The replicability of results published in individual articles was examined with the Test of Insufficient Variance (TIVA) and the Replicability-Index. TIVA tests bias by comparing the variance of observed z-scores against the variance that is expected based on sampling error. As sampling error for z-scores is 1, observed z-scores should have at least a variance of 1. If there is heterogeneity, variance can be even greater, but it cannot be smaller than 1. TIVA uses the chi-square test for variances to compute the probability that a variance less than 1 was simply due to chance. A p-value less than .10 is used to flag an article as questionable.
The Replicability-Index (R-Index) used observed power to test bias. Z-scores are converted into a measure of observed power and median observed power is used as an estimate of power. The success rate (percentage of significant results) should match observed power. The difference between success rate and median power shows an inflated success rate. The R-Index subtracts inflation from median observed power. A value of 50% is used as the minimum criterion for replicability.
Articles that pass both tests are examined in more detail to identify studies with high replicability. Only three articles passed this test.
1 Greitemeyer, Kastenmüller, and Fischer (2013) [R-Index = .80]
The article with the highest R-Index reported 4 studies. The high R-Index for this article is due to Studies 2 to 4. Studies 3 and 4 used a 2 x 3 between subject design with gender and three priming conditions. Both studies produced strong evidence for an interaction effect, Study 3: F(2,111) = 12.31, z = 4.33, Study 4: F(2,94) = 7.46, z = 3.30. The pattern of the interaction is very similar in the two studies. For women, the means are very similar and not significantly different for each other. For men, the two mating prime conditions are very similar and significantly different from the control condition. The standardized effect sizes for the difference between the combined mating prime conditions and the control conditions are large, Study 3: t(110) = 6.09, p < .001, z = 5.64, d = 1.63; Study 4: t(94) = 5.12, d = 1.30.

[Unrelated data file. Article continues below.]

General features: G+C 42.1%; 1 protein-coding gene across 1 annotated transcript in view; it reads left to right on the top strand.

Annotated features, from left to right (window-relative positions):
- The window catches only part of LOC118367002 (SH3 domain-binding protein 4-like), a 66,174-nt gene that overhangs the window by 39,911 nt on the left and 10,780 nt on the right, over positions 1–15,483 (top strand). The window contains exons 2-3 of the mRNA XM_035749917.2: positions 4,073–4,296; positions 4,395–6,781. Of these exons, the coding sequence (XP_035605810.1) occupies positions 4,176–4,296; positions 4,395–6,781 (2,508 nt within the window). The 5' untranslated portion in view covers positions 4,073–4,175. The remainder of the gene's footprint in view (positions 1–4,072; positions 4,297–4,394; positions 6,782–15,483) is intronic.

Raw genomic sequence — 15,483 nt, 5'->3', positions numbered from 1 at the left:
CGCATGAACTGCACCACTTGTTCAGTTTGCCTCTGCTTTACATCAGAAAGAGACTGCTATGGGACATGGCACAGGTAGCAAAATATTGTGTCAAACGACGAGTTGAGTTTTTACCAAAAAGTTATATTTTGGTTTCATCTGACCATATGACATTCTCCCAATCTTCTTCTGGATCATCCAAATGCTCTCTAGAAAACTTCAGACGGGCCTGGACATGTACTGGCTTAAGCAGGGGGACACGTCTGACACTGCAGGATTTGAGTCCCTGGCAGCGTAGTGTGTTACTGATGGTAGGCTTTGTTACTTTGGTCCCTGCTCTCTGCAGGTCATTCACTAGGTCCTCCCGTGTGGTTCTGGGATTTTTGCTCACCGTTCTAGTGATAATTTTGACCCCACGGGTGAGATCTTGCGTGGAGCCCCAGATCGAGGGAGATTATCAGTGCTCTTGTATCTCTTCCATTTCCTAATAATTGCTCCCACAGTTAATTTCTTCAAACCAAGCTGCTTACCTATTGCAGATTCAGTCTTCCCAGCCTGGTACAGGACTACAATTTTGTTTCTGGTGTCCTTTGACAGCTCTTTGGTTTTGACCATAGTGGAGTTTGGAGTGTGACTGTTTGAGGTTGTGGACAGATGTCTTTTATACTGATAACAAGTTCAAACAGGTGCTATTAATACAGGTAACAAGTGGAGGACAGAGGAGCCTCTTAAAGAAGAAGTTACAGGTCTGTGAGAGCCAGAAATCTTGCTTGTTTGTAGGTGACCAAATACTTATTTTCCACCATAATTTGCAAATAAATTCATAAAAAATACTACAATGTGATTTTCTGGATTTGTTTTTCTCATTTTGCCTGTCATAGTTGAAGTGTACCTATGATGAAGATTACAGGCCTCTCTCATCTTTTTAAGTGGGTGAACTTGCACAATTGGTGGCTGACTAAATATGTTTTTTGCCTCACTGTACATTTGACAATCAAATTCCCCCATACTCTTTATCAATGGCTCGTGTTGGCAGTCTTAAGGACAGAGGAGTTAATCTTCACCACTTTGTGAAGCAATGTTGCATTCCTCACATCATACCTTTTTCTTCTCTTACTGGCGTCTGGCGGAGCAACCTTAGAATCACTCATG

Taken at face value, these results are highly replicable, but there are some concerns about the reported results. The means in conditions that are not predicted to differ from each other are very similar. I tested the probability of this event to occur using TIVA and compared the means of the two mating prime conditions for men and women in the two studies. The four z-scores were z = 0.53, 0.08, 0.09, and -0.40. The variance should be 1, but the observed variance is only Var(z) = 0.14. The probability of this reduction in variance to occur by chance is p = .056. Thus, even though the overall R-Index for this article is high and the reported effect sizes are very high, it is likely that an actual replication study will produce weaker effects and may not replicate the original findings.
Study 2 also produced strong evidence for a priming x gender interaction, F(1,81) = 11.23, z = 3.23. In contrast to studies 3 and 4, this interaction was a cross-over interaction with opposite effects of primes for males and females. However, there is some concern about the reliability of this interaction because the post-hoc tests for males and females were both just significant, males: t(40) = 2.61, d = .82, females, t(41) = 2.10, d = .63. As these post-hoc tests are essentially two independent studies, it is possible to use TIVA to test whether these results are too similar, Var(z) = 0.11, p = .25. The R-Index for this set of studies is low, R-Index = .24 (MOP = .62). Thus, a replication study may replicate an interaction effect, but the chance of replicating significant results for males or females separately are lower.